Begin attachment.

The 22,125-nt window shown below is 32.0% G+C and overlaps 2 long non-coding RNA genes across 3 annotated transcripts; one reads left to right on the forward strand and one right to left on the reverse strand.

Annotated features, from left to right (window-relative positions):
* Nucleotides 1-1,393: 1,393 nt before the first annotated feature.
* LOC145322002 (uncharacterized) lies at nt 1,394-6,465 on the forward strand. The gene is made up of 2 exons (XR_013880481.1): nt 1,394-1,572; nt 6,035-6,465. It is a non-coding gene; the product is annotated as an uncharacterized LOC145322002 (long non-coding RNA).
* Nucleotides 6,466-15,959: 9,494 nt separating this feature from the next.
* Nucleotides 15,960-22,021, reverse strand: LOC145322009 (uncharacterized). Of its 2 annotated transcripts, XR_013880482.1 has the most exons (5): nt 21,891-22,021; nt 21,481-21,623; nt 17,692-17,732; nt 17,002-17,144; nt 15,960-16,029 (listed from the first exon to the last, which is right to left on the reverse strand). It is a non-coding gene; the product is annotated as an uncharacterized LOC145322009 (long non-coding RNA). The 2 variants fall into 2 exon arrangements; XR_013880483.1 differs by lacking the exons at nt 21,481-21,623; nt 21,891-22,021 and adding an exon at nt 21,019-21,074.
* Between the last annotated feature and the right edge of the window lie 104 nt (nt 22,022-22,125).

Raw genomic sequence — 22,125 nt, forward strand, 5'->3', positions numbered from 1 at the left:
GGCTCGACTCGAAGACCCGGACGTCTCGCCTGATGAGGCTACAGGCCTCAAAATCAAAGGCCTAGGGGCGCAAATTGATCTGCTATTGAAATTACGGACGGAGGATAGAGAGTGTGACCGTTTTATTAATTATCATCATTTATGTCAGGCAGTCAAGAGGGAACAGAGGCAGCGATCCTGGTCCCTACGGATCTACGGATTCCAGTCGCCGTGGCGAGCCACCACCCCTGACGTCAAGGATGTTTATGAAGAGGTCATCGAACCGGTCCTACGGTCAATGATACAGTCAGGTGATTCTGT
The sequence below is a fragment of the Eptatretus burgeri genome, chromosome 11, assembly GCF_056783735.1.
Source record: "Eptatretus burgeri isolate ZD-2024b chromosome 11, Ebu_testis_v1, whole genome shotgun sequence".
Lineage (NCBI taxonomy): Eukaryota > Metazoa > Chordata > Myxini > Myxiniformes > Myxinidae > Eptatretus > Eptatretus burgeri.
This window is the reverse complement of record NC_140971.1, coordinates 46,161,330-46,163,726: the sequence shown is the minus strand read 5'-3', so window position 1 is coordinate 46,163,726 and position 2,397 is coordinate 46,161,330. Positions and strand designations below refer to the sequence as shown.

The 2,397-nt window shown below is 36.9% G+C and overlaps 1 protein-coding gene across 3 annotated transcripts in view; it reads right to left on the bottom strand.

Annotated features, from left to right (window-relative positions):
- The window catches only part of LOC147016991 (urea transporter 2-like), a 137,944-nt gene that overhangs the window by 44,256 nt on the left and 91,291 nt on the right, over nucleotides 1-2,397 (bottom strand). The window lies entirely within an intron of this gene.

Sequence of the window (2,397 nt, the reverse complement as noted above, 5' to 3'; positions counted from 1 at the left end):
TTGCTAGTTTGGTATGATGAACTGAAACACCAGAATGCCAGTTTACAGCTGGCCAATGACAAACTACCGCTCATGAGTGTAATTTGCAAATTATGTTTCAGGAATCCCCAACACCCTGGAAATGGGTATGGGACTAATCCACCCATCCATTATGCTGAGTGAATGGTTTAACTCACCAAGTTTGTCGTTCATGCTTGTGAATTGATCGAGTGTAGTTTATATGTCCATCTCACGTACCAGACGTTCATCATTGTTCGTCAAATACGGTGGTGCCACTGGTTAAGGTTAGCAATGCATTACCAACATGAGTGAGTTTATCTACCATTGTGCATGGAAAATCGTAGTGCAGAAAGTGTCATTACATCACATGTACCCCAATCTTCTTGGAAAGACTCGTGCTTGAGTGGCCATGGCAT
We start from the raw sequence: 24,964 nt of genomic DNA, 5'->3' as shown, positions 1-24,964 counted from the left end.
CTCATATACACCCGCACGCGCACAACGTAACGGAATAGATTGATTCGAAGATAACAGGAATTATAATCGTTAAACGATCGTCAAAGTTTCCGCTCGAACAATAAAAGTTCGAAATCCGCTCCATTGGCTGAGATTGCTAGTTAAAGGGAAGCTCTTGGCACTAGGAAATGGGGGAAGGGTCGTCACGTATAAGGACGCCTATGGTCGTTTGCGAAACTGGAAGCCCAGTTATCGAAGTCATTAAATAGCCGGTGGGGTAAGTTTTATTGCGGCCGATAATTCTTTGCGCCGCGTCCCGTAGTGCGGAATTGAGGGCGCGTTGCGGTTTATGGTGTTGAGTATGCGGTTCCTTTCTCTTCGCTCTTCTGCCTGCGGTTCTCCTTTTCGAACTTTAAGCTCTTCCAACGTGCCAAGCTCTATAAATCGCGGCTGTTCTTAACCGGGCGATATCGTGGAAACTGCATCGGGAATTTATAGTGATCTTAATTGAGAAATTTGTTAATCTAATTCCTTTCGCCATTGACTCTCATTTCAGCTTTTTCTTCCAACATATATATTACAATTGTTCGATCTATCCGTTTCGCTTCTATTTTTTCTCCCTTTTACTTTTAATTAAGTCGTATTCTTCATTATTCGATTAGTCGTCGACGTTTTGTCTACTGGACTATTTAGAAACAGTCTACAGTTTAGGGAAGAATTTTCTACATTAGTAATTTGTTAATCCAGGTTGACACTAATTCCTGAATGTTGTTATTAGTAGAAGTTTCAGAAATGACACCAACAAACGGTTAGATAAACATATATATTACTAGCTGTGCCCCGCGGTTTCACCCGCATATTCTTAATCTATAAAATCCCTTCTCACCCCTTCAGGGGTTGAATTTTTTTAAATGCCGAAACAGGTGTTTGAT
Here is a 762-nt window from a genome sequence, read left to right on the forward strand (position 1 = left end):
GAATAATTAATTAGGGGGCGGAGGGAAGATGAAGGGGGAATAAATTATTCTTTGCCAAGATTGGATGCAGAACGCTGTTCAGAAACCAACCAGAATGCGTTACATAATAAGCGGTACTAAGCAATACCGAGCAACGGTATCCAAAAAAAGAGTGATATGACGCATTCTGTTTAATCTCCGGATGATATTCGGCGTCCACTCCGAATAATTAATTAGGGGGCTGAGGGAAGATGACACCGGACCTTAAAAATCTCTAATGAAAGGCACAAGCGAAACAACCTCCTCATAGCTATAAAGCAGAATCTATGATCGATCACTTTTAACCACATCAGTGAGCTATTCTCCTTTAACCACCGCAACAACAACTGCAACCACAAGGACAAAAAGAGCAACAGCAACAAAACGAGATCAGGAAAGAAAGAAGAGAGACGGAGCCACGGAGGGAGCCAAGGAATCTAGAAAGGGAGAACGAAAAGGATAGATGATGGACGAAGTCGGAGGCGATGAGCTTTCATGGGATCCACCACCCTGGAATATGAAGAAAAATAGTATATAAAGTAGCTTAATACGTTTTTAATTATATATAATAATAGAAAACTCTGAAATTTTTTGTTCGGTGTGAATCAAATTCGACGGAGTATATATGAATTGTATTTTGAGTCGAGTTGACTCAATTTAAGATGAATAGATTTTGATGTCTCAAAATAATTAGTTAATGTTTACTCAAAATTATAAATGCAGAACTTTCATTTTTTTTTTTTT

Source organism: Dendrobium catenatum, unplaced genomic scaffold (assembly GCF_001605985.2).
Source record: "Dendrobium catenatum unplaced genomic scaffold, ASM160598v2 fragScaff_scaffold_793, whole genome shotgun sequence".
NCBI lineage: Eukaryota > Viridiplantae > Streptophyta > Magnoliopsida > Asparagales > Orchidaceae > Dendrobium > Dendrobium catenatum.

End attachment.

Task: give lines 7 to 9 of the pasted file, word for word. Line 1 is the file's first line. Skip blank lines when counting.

* Between the last annotated feature and the right edge of the window lie 104 nt (nt 22,022-22,125).

Raw genomic sequence — 22,125 nt, forward strand, 5'->3', positions numbered from 1 at the left:
GGCTCGACTCGAAGACCCGGACGTCTCGCCTGATGAGGCTACAGGCCTCAAAATCAAAGGCCTAGGGGCGCAAATTGATCTGCTATTGAAATTACGGACGGAGGATAGAGAGTGTGACCGTTTTATTAATTATCATCATTTATGTCAGGCAGTCAAGAGGGAACAGAGGCAGCGATCCTGGTCCCTACGGATCTACGGATTCCAGTCGCCGTGGCGAGCCACCACCCCTGACGTCAAGGATGTTTATGAAGAGGTCATCGAACCGGTCCTACGGTCAATGATACAGTCAGGTGATTCTGT